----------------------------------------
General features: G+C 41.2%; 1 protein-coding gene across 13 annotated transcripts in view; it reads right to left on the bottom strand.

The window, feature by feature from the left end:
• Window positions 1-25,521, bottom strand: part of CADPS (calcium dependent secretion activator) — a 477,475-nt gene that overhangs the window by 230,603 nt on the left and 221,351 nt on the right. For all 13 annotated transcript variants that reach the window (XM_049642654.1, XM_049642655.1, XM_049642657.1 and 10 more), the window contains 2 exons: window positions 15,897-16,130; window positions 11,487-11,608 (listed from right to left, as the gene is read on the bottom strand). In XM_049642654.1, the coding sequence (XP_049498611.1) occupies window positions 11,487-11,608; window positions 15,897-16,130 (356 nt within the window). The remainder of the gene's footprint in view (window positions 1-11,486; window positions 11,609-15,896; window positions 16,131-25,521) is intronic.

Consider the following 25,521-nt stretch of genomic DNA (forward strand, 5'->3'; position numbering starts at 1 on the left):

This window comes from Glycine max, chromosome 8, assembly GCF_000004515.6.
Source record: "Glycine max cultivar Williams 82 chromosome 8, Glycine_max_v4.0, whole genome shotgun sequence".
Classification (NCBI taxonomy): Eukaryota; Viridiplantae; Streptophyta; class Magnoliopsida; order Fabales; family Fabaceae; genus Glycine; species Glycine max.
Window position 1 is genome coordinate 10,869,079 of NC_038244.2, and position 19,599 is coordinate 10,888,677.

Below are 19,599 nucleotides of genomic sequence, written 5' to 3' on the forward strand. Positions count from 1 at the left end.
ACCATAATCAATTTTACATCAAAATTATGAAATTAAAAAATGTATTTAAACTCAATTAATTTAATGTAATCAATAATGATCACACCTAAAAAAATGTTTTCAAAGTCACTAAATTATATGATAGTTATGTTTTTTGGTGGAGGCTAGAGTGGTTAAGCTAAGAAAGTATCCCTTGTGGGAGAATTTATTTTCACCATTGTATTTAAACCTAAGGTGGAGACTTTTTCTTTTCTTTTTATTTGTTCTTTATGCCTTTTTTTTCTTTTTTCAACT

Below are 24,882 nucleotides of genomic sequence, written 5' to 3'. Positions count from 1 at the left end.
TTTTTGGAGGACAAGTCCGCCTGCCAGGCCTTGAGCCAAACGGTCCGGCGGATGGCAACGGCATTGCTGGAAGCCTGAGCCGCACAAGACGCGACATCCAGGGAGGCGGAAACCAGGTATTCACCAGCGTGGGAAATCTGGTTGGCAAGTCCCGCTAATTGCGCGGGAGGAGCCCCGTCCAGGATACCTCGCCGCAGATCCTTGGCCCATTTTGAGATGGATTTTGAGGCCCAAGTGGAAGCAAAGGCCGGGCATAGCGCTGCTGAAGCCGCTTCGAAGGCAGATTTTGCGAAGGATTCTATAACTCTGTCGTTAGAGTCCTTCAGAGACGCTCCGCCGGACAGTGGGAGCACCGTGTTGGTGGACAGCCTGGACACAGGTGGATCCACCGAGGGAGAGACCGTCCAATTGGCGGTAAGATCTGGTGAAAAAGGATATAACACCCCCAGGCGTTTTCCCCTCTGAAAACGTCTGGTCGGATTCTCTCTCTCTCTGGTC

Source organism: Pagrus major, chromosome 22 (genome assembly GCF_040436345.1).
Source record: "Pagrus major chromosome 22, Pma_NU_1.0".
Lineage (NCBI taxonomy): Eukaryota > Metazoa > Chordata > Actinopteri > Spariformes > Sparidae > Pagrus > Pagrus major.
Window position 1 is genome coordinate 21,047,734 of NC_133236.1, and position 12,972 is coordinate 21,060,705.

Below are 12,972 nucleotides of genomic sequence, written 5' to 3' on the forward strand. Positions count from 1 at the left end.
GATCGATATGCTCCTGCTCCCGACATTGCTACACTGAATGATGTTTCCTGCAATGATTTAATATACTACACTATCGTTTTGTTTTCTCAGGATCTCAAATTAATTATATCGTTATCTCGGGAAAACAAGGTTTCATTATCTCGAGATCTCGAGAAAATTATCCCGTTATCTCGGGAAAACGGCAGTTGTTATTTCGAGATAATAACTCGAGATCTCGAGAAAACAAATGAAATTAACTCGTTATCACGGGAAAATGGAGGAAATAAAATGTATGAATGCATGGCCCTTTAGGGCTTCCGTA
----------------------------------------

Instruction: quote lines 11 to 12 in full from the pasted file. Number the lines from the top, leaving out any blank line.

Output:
Below are 24,882 nucleotides of genomic sequence, written 5' to 3'. Positions count from 1 at the left end.
TTTTTGGAGGACAAGTCCGCCTGCCAGGCCTTGAGCCAAACGGTCCGGCGGATGGCAACGGCATTGCTGGAAGCCTGAGCCGCACAAGACGCGACATCCAGGGAGGCGGAAACCAGGTATTCACCAGCGTGGGAAATCTGGTTGGCAAGTCCCGCTAATTGCGCGGGAGGAGCCCCGTCCAGGATACCTCGCCGCAGATCCTTGGCCCATTTTGAGATGGATTTTGAGGCCCAAGTGGAAGCAAAGGCCGGGCATAGCGCTGCTGAAGCCGCTTCGAAGGCAGATTTTGCGAAGGATTCTATAACTCTGTCGTTAGAGTCCTTCAGAGACGCTCCGCCGGACAGTGGGAGCACCGTGTTGGTGGACAGCCTGGACACAGGTGGATCCACCGAGGGAGAGACCGTCCAATTGGCGGTAAGATCTGGTGAAAAAGGATATAACACCCCCAGGCGTTTTCCCCTCTGAAAACGTCTGGTCGGATTCTCTCTCTCTCTGGTC